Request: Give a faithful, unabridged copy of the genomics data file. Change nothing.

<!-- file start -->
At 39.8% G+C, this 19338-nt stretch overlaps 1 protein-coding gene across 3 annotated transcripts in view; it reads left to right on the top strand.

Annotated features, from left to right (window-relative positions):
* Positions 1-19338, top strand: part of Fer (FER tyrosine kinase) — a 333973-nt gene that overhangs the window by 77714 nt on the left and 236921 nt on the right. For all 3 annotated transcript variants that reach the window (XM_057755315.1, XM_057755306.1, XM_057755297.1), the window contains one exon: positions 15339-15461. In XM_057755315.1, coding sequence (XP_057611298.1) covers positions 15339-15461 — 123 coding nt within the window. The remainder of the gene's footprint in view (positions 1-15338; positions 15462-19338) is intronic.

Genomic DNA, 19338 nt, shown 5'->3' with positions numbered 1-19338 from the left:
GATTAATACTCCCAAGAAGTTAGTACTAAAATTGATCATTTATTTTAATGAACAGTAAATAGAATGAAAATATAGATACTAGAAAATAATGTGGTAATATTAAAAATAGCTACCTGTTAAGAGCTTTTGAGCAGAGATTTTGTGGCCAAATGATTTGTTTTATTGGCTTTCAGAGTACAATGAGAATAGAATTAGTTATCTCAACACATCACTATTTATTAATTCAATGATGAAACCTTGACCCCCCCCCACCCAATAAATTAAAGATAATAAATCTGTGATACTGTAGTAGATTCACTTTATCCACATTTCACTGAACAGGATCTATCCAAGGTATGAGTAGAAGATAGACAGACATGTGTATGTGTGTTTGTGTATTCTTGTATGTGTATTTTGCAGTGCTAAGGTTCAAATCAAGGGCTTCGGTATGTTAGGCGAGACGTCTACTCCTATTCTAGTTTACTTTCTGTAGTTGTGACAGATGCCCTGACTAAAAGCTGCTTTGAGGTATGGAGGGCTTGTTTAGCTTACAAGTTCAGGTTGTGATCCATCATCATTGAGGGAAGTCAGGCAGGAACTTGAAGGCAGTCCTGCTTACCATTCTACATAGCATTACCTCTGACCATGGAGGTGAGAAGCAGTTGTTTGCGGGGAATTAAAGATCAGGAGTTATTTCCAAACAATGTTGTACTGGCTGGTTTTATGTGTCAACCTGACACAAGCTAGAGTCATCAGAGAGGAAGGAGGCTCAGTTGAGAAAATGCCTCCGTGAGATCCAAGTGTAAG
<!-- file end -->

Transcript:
At 39.8% G+C, this 19338-nt stretch overlaps 1 protein-coding gene across 3 annotated transcripts in view; it reads left to right on the top strand.

Annotated features, from left to right (window-relative positions):
* Positions 1-19338, top strand: part of Fer (FER tyrosine kinase) — a 333973-nt gene that overhangs the window by 77714 nt on the left and 236921 nt on the right. For all 3 annotated transcript variants that reach the window (XM_057755315.1, XM_057755306.1, XM_057755297.1), the window contains one exon: positions 15339-15461. In XM_057755315.1, coding sequence (XP_057611298.1) covers positions 15339-15461 — 123 coding nt within the window. The remainder of the gene's footprint in view (positions 1-15338; positions 15462-19338) is intronic.

Genomic DNA, 19338 nt, shown 5'->3' with positions numbered 1-19338 from the left:
GATTAATACTCCCAAGAAGTTAGTACTAAAATTGATCATTTATTTTAATGAACAGTAAATAGAATGAAAATATAGATACTAGAAAATAATGTGGTAATATTAAAAATAGCTACCTGTTAAGAGCTTTTGAGCAGAGATTTTGTGGCCAAATGATTTGTTTTATTGGCTTTCAGAGTACAATGAGAATAGAATTAGTTATCTCAACACATCACTATTTATTAATTCAATGATGAAACCTTGACCCCCCCCCACCCAATAAATTAAAGATAATAAATCTGTGATACTGTAGTAGATTCACTTTATCCACATTTCACTGAACAGGATCTATCCAAGGTATGAGTAGAAGATAGACAGACATGTGTATGTGTGTTTGTGTATTCTTGTATGTGTATTTTGCAGTGCTAAGGTTCAAATCAAGGGCTTCGGTATGTTAGGCGAGACGTCTACTCCTATTCTAGTTTACTTTCTGTAGTTGTGACAGATGCCCTGACTAAAAGCTGCTTTGAGGTATGGAGGGCTTGTTTAGCTTACAAGTTCAGGTTGTGATCCATCATCATTGAGGGAAGTCAGGCAGGAACTTGAAGGCAGTCCTGCTTACCATTCTACATAGCATTACCTCTGACCATGGAGGTGAGAAGCAGTTGTTTGCGGGGAATTAAAGATCAGGAGTTATTTCCAAACAATGTTGTACTGGCTGGTTTTATGTGTCAACCTGACACAAGCTAGAGTCATCAGAGAGGAAGGAGGCTCAGTTGAGAAAATGCCTCCGTGAGATCCAAGTGTAAG